TORONTO – Fraud investigators with Peel Regional Police are probing allegations from high school students in the Greater Toronto Area claiming to have been scammed by a limousine company on their prom night. Students from at least nine high schools are complaining they were left in the lurch after paying Tuxedo Limousines for "a unique, one-of-a-kind, extraordinary experience" in one of the 18 limousines the company claims it has.
With promises of arriving at their prom in superstretch Hummers, BMWs, Jaguars and Porsches, students paid anything from a $500 deposit to the entire rate up front for Tuxedo's services. Then, students say they got picked up in a limousine or tour bus from another company, got only a one-way trip to their prom and were left to find their own way home by foot or by cab.
"What we do is 100% legitimate," says Frank Rousso, one of the owners of Tuxedo Limousines. Rousso, who says he works from his home in Hamilton, concedes some contracts with students have been cancelled, but he says this is because students have, on several occasions, been drinking in the limos and caused damage by putting things like chewing gum in his vehicles' karaoke machines.
Students from the nine high schools in and around the GTA say the company ruined their prom night and deny they were drinking or damaged the vehicles during their one-way trips.
Detective Michael MacDougall with the Peel Regional Police Fraud Bureau says an investigation is in its beginning stages with officers looking into a number of complaints from students and parents.
Two weeks ago, Anil Ram and 45 of his fellow graduating students at John Fraser Secondary School in Mississauga say they were left on the side of the road, in gowns and rented tuxedos waiting for two superstretch Hummers to arrive and chariot them away to their prom.
Everything had been pre-arranged. Ram made the booking in advance at a local mall, handing $2,200 to a woman going by the name of Tanya Krajishnik – the only registered owner of Tuxedo Limousines. When Krajishnik met Ram and accepted payment, Ram said all he got in return was a makeshift receipt, written on a scrap of paper.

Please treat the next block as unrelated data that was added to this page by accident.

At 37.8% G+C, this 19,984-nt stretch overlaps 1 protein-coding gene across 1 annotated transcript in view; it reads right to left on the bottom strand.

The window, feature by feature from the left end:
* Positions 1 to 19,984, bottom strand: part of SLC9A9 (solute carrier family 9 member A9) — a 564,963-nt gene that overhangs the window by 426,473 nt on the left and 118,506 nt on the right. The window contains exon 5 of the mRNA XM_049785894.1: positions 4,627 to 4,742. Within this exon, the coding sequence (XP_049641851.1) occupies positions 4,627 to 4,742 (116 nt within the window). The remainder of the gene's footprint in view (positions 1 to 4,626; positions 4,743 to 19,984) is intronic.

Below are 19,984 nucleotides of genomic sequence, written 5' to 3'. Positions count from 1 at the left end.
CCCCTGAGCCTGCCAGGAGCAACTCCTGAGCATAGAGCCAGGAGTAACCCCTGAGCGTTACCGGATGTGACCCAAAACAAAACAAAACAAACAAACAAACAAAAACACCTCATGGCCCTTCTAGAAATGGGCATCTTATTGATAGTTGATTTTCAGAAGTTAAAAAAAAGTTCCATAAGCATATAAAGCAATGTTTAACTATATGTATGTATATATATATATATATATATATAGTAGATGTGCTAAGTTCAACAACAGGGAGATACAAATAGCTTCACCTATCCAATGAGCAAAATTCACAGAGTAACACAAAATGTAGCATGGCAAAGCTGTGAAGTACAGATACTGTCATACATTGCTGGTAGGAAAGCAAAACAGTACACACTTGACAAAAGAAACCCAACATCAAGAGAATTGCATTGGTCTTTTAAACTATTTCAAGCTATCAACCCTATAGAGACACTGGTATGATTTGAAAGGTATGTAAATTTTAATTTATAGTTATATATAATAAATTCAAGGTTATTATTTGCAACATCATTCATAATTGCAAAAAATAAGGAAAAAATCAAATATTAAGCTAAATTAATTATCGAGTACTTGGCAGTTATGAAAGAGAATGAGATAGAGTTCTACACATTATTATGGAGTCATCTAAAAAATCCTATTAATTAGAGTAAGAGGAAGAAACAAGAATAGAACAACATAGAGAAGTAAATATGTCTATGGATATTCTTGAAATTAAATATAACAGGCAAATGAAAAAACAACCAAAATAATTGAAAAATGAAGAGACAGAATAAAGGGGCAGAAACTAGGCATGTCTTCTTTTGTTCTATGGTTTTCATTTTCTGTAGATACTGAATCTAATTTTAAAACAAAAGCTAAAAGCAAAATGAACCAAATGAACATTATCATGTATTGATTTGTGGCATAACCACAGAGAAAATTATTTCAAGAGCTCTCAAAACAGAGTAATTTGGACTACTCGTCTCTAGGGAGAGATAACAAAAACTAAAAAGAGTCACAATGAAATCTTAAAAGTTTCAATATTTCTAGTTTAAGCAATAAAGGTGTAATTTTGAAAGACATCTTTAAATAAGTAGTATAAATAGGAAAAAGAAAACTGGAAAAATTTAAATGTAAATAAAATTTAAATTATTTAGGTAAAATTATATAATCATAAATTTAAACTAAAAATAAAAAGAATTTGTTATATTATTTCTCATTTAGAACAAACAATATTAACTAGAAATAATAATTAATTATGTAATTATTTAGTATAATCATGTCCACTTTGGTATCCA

Days passed and Ram says he was unable to get Krajishnik or Rousso to meet with him again to give him a proper receipt and a contract.
Then came the phone call minutes before the prom. It was Krajishnik calling to inform Ram the Hummers weren't coming. They'd been in an accident, he says he was told.
"They said a replacement shuttle bus was being sent to pick us up," recalls Ram, 18. Ram was upset, but he calmed down when he says Krajishnik promised him vouchers for a night on the town in the Hummers that could be used on a later date.
Accepting the offer, Ram and his friends boarded a bus that had been dispatched by Pacific Western. They arrived at their prom disappointed and 30 minutes late.
But their nightmare didn't end there, says Shannel, one of Ram's classmates, who asked that her last name not be published. Halfway through supper, the phone rang again. It was Krajishnik, and she had more bad news.
"They called, angry, to say they were not coming to pick us up because they found empty bottles of beer and rum on the bus," says Shannel. "But nobody at all was drinking on the bus. If we had alcohol, all the parents would have seen it when they watched us get on the bus."
The Star could not locate a head office for Tuxedo. Nor could it locate any students who had visited the Hamilton limousine depot.
Source: Toronto Star